Kaltenegger and Faherty hope astronomers will use the catalogue to find new planets, especially around stars that aren’t very well known or well-studied. From there, large-scale missions like NASA’s future James Webb Space Telescope, set to launch by the end of the year, can be used to study planetary atmospheres and look for signs of life.

The scientists identified 75 stars that were, or still are, close enough for any nearby planetary residents to detect the signals we have been unintentionally sending into space for the past 100 years via television and radio broadcasting.

Another 42 stars will enter this zone in the future, with one reaching this vantage point in the next three decades. Of these stars, the researchers conservatively estimate that 29 have rocky planets like our own existing within the star’s “habitable zone” that is temperate enough for liquid water to exist. (Four of these stars have planets that have already been discovered.)


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That begs the question: Should we be actively trying to make contact, or hide? John Asher Johnson, an astrophysicist at Harvard University, says that hiding is not an option—if intelligent life exists, they could find us. These signals aren’t limited to Earth-bound antennae, but “can be picked up by receivers across the galaxy” up to a hundred light-years away.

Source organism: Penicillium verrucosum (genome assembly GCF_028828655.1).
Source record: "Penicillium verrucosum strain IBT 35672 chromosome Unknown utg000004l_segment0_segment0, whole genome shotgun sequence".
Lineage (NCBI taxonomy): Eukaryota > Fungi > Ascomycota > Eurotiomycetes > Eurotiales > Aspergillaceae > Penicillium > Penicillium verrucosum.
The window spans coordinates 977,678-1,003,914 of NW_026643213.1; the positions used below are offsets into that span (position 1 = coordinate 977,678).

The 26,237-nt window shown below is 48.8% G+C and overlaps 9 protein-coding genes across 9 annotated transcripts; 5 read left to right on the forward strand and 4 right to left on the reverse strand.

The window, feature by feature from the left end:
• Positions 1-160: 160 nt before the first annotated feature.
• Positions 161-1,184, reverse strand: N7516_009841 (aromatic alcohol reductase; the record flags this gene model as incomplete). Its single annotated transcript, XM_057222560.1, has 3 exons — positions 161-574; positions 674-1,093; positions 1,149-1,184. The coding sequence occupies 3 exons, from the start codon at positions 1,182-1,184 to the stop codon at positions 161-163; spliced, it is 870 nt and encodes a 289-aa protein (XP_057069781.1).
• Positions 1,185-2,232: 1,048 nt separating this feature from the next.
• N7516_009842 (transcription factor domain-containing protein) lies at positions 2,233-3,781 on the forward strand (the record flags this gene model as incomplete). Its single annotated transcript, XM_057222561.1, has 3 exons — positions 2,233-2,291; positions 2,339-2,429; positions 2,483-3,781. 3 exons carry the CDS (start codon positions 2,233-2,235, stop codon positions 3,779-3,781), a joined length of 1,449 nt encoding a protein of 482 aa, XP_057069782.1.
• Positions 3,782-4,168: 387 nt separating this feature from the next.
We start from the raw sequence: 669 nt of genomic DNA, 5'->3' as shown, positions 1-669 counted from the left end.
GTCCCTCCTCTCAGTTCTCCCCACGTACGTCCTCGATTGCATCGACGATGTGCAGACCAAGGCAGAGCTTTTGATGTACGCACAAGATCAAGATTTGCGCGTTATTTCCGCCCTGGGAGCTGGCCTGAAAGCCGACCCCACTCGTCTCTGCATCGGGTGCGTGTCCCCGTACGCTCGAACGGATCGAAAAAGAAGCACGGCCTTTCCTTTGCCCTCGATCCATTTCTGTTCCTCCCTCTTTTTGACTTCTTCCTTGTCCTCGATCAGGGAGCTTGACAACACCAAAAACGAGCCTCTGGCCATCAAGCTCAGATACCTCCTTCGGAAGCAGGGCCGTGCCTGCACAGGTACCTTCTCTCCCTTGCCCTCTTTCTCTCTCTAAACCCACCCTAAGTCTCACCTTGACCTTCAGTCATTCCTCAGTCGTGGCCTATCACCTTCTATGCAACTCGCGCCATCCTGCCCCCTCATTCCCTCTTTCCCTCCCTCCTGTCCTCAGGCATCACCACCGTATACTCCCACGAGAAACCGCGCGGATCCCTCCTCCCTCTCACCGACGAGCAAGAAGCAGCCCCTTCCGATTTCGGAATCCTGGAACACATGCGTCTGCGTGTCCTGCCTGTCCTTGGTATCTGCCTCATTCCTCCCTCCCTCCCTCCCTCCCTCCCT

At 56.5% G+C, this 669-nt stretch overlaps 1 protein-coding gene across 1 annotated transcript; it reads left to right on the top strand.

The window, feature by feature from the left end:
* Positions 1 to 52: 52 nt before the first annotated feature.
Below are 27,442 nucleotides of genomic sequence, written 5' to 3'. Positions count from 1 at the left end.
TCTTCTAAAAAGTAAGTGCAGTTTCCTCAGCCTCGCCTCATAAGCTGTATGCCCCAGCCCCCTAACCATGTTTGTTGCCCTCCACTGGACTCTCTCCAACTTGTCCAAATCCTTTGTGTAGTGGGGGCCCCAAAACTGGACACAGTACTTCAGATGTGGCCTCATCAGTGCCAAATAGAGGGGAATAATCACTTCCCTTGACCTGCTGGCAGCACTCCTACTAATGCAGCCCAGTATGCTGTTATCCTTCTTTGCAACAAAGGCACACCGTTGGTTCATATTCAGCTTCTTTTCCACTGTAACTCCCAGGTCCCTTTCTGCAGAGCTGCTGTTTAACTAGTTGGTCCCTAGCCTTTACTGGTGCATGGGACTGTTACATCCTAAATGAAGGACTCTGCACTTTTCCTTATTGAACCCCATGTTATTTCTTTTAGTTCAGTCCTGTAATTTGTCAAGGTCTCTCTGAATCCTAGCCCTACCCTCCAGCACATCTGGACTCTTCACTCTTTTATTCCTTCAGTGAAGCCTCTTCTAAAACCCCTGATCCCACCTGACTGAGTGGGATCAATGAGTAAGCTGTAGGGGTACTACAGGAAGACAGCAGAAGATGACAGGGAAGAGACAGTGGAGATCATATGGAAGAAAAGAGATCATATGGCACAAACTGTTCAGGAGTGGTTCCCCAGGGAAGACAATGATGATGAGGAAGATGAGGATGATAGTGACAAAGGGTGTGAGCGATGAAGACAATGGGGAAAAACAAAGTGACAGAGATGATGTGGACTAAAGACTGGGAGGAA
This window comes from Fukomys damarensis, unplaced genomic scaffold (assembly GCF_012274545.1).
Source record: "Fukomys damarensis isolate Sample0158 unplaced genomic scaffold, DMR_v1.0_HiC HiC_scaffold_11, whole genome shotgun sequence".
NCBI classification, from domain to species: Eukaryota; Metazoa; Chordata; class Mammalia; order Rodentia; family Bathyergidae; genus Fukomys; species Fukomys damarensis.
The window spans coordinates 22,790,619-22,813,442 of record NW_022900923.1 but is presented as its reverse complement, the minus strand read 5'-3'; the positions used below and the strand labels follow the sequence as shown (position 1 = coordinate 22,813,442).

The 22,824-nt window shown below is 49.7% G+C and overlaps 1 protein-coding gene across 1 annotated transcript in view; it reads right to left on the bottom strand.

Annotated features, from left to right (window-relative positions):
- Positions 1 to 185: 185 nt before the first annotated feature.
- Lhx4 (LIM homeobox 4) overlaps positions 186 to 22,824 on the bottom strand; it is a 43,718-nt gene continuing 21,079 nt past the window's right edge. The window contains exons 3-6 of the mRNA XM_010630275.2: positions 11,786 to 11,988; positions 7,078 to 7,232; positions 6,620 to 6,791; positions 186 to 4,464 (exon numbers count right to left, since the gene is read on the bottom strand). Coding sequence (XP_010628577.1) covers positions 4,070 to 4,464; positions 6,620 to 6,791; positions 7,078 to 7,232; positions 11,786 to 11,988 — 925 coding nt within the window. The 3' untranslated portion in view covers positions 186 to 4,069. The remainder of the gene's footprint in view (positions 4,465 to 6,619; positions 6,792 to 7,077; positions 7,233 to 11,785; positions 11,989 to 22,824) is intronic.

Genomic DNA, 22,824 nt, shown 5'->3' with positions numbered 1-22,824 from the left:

That range will only grow with time as the signals keep travelling further through space, making us even more susceptible to being found. Aliens seeker on Earth has been using the same technique for the past 20 years at the SETI Institute, analyzing data from radio telescopes in search of civilizations on other worlds that might be transmitting similar signals into space.

Macintosh agrees that it’s too late to shield proof of our existence, especially across the span of 10,000 years, because any society with technology comparable to—or better than—ours would have seen Earth’s atmosphere change as we pumped carbon dioxide into the air. (Earlier this year, other researchers published a paper arguing that we could find advanced civilizations by looking for their smog). But Macintosh also says that it’s a very human-centric approach to assume that aliens would use the same tools we do to explore the universe.